In a meeting which took place earlier in October, the MPC (Monetary Policy Committee, the policy council for the Bank of England) voted 7-2 to keep interest rates at their current record low level of 0.5 per cent.
The committee said that inflation was not strong enough to warrant an increase in interest rates.
As reported in Real Business yesterday, inflation is at a five-year low of 1.2 per cent, according to figures from the Office for National Statistics (ONS).
An uncertain global political and economic situation is said to have slowed down an increase in inflation. However, it appears that the UK has suffered less than much of the Eurozone, where inflation has dropped to 0.3.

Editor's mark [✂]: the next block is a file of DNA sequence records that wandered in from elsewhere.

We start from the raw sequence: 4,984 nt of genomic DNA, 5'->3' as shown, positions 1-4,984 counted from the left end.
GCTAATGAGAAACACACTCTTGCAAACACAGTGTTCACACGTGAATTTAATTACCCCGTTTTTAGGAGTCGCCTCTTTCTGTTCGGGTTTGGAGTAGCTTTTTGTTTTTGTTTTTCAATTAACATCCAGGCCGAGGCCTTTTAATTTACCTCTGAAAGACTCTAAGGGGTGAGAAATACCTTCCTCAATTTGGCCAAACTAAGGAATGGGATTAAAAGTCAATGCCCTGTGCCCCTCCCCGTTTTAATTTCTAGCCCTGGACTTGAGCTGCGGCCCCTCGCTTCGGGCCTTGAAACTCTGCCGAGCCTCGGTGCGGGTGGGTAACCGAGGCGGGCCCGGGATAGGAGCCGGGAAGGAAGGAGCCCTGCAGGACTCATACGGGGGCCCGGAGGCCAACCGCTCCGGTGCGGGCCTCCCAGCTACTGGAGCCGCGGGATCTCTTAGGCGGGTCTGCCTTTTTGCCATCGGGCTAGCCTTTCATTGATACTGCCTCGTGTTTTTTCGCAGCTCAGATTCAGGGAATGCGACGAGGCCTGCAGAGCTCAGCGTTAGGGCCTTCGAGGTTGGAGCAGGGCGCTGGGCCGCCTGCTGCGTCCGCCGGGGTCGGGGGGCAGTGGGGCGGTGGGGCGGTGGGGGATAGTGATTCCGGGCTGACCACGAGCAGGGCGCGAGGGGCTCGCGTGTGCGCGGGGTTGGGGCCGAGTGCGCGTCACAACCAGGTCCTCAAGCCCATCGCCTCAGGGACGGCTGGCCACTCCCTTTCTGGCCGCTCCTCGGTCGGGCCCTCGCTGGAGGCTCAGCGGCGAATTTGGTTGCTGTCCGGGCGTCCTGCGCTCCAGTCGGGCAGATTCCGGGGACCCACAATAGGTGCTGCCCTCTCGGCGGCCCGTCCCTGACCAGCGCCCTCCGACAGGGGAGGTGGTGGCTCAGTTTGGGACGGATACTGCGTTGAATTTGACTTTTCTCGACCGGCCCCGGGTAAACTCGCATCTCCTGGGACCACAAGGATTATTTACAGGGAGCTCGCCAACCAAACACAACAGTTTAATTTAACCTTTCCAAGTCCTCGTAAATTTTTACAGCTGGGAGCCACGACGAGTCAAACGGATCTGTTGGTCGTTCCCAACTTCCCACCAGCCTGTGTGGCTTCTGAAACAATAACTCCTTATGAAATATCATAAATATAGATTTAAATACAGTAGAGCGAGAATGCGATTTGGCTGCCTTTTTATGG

Jonathan Pryor, head of FX dealing at Investec Corporate and Institutional Treasury, on this morning’s report: “While the latest minutes showed voting was unchanged at seven-to-two, there was evidence that economic unrest in the Eurozone is filtering through to the UK economy sooner than many thought.
“As we approach the vital third-quarter GDP release on Friday this is likely to keep sterling underpinned as the concerns around growth and an extended period of low inflation continue to bubble to the surface.”
Andrew Haldane, chief economist for the Bank of England, said he predicted interest rates would remain low for longer than he expected. Haldane also said he hoped interest rates would not increase – a wish which has been fulfilled.
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